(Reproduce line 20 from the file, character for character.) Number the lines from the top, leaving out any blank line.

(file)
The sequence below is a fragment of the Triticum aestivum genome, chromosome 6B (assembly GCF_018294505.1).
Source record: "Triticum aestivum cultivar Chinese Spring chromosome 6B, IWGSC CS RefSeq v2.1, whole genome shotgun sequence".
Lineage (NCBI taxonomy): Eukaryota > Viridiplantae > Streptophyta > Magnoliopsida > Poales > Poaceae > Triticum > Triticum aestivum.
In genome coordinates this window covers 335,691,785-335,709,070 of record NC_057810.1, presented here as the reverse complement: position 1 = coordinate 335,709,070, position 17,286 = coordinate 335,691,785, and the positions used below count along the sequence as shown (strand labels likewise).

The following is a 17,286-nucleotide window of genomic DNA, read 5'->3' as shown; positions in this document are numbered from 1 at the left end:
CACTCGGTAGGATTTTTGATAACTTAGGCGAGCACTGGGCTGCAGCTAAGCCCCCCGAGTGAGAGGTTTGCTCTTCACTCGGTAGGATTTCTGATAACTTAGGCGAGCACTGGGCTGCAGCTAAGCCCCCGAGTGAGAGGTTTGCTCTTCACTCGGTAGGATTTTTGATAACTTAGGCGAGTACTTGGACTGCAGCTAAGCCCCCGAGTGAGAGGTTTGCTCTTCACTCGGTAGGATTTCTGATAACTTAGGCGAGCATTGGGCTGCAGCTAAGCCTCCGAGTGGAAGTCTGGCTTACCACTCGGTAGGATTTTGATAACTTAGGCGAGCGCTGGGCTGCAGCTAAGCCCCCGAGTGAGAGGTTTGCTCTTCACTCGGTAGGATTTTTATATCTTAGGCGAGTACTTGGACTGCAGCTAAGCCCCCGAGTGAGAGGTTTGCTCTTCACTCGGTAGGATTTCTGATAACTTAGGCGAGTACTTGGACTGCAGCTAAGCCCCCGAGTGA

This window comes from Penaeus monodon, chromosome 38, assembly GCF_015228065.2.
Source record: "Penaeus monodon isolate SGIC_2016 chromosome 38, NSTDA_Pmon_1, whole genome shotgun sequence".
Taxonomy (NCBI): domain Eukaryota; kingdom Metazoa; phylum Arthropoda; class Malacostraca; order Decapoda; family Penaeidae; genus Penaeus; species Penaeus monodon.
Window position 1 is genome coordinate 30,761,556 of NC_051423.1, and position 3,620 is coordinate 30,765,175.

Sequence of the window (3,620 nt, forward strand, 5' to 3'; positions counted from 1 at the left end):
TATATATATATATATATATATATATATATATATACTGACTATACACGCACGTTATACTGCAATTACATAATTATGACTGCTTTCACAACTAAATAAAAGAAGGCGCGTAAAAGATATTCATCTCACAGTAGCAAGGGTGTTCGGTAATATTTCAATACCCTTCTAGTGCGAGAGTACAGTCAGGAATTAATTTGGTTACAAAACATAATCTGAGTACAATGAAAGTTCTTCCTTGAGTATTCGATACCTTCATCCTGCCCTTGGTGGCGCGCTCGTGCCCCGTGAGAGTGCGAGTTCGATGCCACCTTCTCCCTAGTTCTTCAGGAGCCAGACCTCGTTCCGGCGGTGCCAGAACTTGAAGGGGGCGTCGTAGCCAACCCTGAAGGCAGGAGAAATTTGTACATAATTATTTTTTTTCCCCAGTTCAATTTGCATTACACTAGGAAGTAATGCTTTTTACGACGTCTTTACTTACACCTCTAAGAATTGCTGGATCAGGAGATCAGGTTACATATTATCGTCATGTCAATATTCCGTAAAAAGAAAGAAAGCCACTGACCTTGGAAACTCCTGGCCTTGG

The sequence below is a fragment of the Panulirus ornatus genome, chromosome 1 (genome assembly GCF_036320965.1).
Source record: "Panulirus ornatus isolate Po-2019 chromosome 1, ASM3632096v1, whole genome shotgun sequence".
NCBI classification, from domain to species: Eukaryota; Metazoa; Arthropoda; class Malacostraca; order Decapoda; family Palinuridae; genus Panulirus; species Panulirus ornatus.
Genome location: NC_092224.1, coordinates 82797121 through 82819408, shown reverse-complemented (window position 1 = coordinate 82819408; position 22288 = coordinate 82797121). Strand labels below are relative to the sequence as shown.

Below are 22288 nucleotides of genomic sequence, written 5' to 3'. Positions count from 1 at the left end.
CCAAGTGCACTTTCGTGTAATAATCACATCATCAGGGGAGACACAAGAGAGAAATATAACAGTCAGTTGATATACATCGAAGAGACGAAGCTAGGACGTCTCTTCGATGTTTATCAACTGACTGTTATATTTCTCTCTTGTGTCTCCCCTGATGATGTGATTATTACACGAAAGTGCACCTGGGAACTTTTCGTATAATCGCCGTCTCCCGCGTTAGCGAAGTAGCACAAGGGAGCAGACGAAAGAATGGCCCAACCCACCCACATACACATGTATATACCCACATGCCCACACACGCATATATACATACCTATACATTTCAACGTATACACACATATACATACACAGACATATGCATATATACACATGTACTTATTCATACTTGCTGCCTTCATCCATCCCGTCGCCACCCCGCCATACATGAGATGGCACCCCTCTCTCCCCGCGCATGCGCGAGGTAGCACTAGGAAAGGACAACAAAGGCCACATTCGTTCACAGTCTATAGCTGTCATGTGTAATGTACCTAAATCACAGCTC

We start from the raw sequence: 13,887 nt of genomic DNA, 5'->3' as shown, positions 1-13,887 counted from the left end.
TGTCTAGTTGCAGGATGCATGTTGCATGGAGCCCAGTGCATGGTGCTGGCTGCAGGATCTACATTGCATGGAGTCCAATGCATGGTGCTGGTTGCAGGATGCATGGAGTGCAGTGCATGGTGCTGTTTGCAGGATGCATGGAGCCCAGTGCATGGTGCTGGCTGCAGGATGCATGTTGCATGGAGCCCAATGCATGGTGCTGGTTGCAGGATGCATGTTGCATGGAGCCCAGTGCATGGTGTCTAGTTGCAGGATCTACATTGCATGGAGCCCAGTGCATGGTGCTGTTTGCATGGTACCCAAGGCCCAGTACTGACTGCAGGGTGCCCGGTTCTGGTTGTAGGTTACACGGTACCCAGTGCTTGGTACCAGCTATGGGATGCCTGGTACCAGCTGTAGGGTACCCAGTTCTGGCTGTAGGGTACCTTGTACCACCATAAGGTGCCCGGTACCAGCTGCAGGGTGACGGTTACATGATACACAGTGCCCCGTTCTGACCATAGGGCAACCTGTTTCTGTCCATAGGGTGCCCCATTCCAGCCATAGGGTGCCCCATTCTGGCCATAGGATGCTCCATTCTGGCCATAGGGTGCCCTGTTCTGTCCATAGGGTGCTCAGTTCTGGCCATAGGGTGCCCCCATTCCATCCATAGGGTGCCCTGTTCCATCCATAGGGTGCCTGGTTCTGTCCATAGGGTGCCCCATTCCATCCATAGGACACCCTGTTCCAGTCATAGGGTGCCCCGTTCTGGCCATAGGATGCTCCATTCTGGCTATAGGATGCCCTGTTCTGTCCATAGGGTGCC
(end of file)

TGTCTAGTTGCAGGATGCATGTTGCATGGAGCCCAGTGCATGGTGCTGGCTGCAGGATCTACATTGCATGGAGTCCAATGCATGGTGCTGGTTGCAGGATGCATGGAGTGCAGTGCATGGTGCTGTTTGCAGGATGCATGGAGCCCAGTGCATGGTGCTGGCTGCAGGATGCATGTTGCATGGAGCCCAATGCATGGTGCTGGTTGCAGGATGCATGTTGCATGGAGCCCAGTGCATGGTGTCTAGTTGCAGGATCTACATTGCATGGAGCCCAGTGCATGGTGCTGTTTGCATGGTACCCAAGGCCCAGTACTGACTGCAGGGTGCCCGGTTCTGGTTGTAGGTTACACGGTACCCAGTGCTTGGTACCAGCTATGGGATGCCTGGTACCAGCTGTAGGGTACCCAGTTCTGGCTGTAGGGTACCTTGTACCACCATAAGGTGCCCGGTACCAGCTGCAGGGTGACGGTTACATGATACACAGTGCCCCGTTCTGACCATAGGGCAACCTGTTTCTGTCCATAGGGTGCCCCATTCCAGCCATAGGGTGCCCCATTCTGGCCATAGGATGCTCCATTCTGGCCATAGGGTGCCCTGTTCTGTCCATAGGGTGCTCAGTTCTGGCCATAGGGTGCCCCCATTCCATCCATAGGGTGCCCTGTTCCATCCATAGGGTGCCTGGTTCTGTCCATAGGGTGCCCCATTCCATCCATAGGACACCCTGTTCCAGTCATAGGGTGCCCCGTTCTGGCCATAGGATGCTCCATTCTGGCTATAGGATGCCCTGTTCTGTCCATAGGGTGCC